A MAN has died after reportedly consuming a cocktail of drugs at the Strawberry Fields Music Festival at Tocumwal.
The 24-year-old Shepparton man was taken to the medical tent at the festival by the banks of the Murray River about 12.45am on Sunday.
Medical staff were told the man had taken various substances including GHB (gamma hydroxybutyrate), MDMA and cocaine.
Shortly afterwards the man suffered a cardiac arrest and was treated by medical staff.
At 2.02am, he was pronounced dead.
Police are investigating the matter and a report will be produced for the coroner.
Organisers released a statement "begging" people to think about their actions.
"We have implemented every single harm minimisation strategy that is legally available to us, run in-depth education campaigns on the dangers of drug use, and worked closely with all stakeholders to ensure we are in the best possible position to prevent and manage an incident like this," a spokesman said.
"However, we cannot control the choices of individual patrons.
"We are begging people to stop and think about the ramifications of their choices on their family and friends and to stay safe."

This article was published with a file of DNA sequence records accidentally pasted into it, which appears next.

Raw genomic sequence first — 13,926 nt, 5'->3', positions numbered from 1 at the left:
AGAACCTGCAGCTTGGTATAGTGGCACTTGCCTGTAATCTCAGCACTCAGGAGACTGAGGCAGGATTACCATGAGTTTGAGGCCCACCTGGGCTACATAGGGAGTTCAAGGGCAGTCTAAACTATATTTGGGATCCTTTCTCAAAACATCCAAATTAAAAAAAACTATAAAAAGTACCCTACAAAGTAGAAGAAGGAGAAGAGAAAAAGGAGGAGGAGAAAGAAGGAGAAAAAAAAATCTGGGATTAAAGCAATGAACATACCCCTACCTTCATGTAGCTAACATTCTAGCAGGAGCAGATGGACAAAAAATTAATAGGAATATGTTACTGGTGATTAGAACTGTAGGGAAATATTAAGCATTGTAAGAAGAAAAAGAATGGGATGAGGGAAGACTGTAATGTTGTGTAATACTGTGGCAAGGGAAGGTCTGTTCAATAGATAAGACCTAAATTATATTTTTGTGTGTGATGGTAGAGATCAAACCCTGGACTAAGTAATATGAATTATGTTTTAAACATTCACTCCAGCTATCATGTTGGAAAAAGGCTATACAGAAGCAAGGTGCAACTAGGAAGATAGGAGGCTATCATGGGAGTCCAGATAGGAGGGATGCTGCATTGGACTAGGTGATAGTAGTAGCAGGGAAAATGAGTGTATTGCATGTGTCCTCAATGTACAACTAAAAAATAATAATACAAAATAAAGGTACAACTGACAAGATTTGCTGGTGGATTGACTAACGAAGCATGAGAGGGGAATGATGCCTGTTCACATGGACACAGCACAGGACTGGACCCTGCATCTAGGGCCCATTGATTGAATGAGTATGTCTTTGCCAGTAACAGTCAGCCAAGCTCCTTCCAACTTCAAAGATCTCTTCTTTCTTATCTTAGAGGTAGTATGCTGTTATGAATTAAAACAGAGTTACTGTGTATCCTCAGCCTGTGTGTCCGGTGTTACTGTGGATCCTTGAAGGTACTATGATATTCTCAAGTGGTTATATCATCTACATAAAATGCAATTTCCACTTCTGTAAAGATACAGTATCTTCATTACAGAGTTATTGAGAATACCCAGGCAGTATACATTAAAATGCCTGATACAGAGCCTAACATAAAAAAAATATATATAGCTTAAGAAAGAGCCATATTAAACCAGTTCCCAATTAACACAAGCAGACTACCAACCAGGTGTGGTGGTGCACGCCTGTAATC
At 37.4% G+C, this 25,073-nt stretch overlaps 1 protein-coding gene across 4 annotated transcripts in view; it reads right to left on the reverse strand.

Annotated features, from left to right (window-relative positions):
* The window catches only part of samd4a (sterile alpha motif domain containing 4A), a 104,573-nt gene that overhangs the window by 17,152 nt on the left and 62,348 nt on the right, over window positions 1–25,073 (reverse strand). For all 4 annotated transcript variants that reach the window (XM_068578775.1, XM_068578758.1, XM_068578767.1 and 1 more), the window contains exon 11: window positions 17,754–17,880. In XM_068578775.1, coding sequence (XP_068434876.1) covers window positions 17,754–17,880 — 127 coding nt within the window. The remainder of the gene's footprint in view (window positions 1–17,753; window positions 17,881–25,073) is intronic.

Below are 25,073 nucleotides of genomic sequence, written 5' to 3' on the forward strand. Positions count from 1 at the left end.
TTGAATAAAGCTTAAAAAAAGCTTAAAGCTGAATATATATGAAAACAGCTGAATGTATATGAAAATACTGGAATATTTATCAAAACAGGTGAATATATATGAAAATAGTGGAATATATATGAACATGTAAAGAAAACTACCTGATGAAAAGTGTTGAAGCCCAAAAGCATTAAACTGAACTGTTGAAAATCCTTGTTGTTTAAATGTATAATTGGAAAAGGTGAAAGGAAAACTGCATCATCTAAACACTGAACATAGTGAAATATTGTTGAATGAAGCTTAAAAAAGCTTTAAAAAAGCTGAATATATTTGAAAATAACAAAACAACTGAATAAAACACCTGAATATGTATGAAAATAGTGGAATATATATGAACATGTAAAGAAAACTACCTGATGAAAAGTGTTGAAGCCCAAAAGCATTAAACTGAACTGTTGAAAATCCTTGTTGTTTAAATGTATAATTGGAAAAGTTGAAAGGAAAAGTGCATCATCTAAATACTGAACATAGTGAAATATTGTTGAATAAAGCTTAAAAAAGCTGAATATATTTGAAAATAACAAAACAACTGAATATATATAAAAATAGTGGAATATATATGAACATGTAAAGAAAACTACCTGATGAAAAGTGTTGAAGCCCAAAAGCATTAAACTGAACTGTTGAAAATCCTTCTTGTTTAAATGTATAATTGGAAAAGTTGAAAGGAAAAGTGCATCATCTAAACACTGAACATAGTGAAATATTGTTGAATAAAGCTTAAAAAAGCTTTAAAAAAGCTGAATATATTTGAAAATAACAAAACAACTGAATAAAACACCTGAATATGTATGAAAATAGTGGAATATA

The spokesman said organisers were "completely devastated by the news".
"We would like to send our sincere condolences to his family and friends during this distressing and terribly sad time."
A large number of festival goers could be seen at the Tocumwal site on Sunday lining up for drug and alcohol testing.
Multiple people have been caught drug driving from the event.
NSW Police Superintendent Jason Weinstein said it was a heartbreaking incident for the man's family, and said drug takers were playing Russian roulette.
"The message I think is very clear from NSW Police," he said.
"Most items are prohibited for a reason, they're illegal for a reason.
"They all have dangerous effects and they can in their own right actually kill people."
Superintendent Weinstein said there was limited information about how the man consumed the drugs, but said "one pill can kill".
"Some information that was given by friends of the deceased was that he took a number of different drugs, a cocktail of drugs," he said.
"The quantities are not known.
"They obviously are matters for the coroner."
Superintendent Weinstein said police supported harm minimisation steps, including drug education at festivals, but not pill testing.
"We don't want to see one person die," he said.